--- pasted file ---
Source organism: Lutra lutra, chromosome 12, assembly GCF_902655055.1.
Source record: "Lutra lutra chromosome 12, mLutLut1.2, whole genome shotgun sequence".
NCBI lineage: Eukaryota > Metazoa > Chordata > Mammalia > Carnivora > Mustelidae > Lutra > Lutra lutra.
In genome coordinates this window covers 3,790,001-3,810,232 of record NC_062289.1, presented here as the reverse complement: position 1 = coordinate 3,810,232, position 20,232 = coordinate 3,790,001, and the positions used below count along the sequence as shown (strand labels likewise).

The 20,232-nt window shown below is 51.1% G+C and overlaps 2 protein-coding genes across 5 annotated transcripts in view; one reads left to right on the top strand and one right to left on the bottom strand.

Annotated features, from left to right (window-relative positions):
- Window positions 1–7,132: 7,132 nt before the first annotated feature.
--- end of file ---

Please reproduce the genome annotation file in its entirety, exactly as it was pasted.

Source organism: Lutra lutra, chromosome 12, assembly GCF_902655055.1.
Source record: "Lutra lutra chromosome 12, mLutLut1.2, whole genome shotgun sequence".
NCBI lineage: Eukaryota > Metazoa > Chordata > Mammalia > Carnivora > Mustelidae > Lutra > Lutra lutra.
In genome coordinates this window covers 3,790,001-3,810,232 of record NC_062289.1, presented here as the reverse complement: position 1 = coordinate 3,810,232, position 20,232 = coordinate 3,790,001, and the positions used below count along the sequence as shown (strand labels likewise).

The 20,232-nt window shown below is 51.1% G+C and overlaps 2 protein-coding genes across 5 annotated transcripts in view; one reads left to right on the top strand and one right to left on the bottom strand.

Annotated features, from left to right (window-relative positions):
- Window positions 1–7,132: 7,132 nt before the first annotated feature.